By John van der Luit-Drummond
April 16 2014
DC Comics and Marvel were in the news this week after a British author complained over a notice opposing the use of ‘Superhero’ in the title of his advice book "Business Zero to Superhero". In many respects this is a straight trademark dispute, but it does have an interesting dimension, the joint ownership of trademarks.
DC Comics and Marvel have jointly owned the trademark for SUPER HERO and SUPER HEROES since 1979. Their renewal of the marks in 2006 drew widespread attention from those who have questioned whether the term should be allowed to be registered and argued that it is a part of everyday language as a common superlative and honorific, with British author Graham Jules stating this week: “I’m a new author and small business and I’m now in the position of fighting or scrapping the entire book. I cannot fight Iron Man, Captain America and Spider-Man all by myself!” However, speaking to the Mail on Sunday newspaper, Jonathan Reichman, a partner at Kenyon & Kenyon, which represents DC and Marvel, responded: “We recognise that people use the word ‘superhero’ in the English language. It’s only when people try to register it as a brand that we take action. We are not just beating up on the small guys.”
It’s the type of dispute that will always grab media attention as it has all the qualities of a cross-over trademark story – big versus small over well-known properties. However, our spidey senses tingled for a different reason – that it involves the rarer occurrence of jointly-owned trademarks.
Trademarks shared by competitors, while rare in the United States, are supported by a non-precedential Trademark Trial and Appeal Board decision upholding the SWISS ARMY knife trademark. Like the SUPER HERO marks, the SWISS ARMY mark was jointly registered by competitors, Victorinox AG and Wenger SA. It was upheld on the basis that the registrants jointly “represent a single source” of the knives and due to their long-standing cooperation for quality control (today the US mark is owned solely by Victorinox AG which also owns the former competitor, Wenger SA).
So when can it be appropriate to co-own a mark? David Weild, partner at Edwards Wildman Palmer, suggests that the ideal joint trademark would be an invented word owned by two or more proprietors, but notes: “Conceptually, ‘joint trademark’ is an oxymoron because the classic definition of a trademark says it identifies a single source, not more than one.” Robert C Cumbow of Graham & Dunn adds: “The one circumstance in which it may make sense is if one party owns/registers the mark for certain goods or services and the other party owns/registers the same mark for different goods/services. But that’s more a coexistence than a co-ownership.”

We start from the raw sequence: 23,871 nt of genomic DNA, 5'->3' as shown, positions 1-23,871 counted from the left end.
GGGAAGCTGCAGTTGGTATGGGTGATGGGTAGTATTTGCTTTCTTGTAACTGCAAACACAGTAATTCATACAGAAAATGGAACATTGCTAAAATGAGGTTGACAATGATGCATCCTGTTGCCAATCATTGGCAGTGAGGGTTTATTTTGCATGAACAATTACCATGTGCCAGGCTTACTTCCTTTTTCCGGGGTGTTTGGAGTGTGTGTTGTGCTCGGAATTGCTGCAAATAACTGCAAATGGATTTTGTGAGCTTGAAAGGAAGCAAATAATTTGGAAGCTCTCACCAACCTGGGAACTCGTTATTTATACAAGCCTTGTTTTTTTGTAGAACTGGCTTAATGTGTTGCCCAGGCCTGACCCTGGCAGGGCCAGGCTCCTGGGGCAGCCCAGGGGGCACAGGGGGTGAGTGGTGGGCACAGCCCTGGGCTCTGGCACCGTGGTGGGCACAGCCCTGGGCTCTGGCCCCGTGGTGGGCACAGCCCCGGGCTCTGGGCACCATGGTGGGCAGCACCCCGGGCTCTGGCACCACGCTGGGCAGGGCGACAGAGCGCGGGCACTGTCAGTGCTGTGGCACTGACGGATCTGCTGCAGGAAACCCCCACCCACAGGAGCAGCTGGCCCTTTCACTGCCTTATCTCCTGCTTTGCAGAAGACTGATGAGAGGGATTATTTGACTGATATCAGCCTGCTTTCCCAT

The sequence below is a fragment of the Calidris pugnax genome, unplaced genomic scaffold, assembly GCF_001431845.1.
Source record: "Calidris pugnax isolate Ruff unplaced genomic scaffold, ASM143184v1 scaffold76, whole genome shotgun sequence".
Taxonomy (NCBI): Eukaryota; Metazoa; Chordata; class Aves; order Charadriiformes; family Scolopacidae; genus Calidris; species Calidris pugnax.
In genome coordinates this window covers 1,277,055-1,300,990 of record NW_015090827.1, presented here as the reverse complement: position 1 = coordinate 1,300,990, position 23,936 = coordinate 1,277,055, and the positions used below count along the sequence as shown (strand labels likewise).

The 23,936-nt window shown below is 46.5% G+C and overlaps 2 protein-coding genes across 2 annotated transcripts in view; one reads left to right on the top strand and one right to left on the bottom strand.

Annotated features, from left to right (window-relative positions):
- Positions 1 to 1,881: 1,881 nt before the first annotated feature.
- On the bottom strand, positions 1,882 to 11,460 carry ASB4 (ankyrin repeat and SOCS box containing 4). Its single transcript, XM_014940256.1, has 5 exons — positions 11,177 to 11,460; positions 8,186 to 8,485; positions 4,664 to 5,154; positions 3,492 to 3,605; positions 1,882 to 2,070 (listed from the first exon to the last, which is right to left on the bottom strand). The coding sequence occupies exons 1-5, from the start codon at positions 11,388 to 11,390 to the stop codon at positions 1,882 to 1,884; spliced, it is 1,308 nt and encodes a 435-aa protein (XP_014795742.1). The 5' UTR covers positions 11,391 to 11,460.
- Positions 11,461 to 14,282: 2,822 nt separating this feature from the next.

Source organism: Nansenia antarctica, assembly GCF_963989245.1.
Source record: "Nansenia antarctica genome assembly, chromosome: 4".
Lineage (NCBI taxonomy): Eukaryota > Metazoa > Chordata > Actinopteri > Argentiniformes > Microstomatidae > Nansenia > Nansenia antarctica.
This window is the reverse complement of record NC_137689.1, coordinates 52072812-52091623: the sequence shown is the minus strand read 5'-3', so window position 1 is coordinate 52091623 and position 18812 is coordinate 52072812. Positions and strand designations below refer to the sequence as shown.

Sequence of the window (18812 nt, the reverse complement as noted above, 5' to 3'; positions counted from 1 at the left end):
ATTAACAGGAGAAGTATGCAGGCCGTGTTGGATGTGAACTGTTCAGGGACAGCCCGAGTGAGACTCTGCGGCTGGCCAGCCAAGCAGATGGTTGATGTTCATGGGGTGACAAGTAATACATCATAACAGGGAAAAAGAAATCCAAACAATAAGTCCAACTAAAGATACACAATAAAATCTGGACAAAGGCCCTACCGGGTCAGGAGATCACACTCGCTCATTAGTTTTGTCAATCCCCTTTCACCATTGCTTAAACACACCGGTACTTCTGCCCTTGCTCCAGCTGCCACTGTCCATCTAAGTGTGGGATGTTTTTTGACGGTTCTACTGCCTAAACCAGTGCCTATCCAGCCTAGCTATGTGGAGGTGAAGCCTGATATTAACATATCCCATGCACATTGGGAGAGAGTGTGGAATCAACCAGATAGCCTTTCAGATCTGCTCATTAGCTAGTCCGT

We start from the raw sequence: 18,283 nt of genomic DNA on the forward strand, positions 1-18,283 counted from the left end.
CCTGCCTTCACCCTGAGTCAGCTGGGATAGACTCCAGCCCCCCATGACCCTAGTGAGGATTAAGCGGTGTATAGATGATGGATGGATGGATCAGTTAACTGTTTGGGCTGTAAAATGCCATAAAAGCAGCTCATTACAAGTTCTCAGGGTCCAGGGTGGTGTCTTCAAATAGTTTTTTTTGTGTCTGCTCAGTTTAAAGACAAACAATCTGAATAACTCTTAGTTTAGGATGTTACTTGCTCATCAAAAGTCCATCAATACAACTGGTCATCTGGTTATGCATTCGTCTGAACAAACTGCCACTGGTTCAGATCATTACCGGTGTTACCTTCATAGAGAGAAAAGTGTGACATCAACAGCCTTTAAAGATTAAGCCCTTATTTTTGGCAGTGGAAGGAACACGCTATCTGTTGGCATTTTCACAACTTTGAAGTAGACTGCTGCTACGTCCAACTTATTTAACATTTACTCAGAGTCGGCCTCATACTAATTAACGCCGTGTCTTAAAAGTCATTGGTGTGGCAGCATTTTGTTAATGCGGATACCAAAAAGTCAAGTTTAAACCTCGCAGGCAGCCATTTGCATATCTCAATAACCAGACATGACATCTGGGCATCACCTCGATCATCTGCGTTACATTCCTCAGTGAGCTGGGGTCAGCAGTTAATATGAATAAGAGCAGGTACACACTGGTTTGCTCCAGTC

Clearly, joint-ownership is a tricky proposition and Cumbow sees clear complications in such an arrangement. “For starters, the whole point of trademark protection is that a trademark acts as a source indicator, pointing to a single source of the goods or services branded with a specific mark. If consumers can’t identify a single person or entity as the source of the branded goods, the system is already starting to break down.”
Additionally, while the pooling of resources from two or more in-house teams may help to ease the burden of policing and enforcement of marks for some brands, there are also enforcement and administrative maintenance difficulties that can arise. Who leads the policing, for instance, and how is the respective parties’ uses of the mark managed?
For those brands seeking to follow a similar route to that of DC and Marvel, then, Cumbow makes the following observation: “If two or more parties want to cooperatively own, use and manage a trademark, a co-branding agreement is a better model than a jointly-owned registration. If two or more people or entities do feel they all need to be owners of a particular trademark, they should form an entity for the purpose, and register the mark in the name of that entity, then manage the actual use of the mark through appropriate licence agreements. This is what I always recommend.”
Perhaps it takes superhero resolve to embark on the ‘joint ownership’ journey and it is clearly not for all – thought needs to be given to the management and protection of the marks, as well as how to ensure that they remain source identifiers in a multi-owner scenario. As the Marvel and DC Comics example suggests, active policing will be critical.
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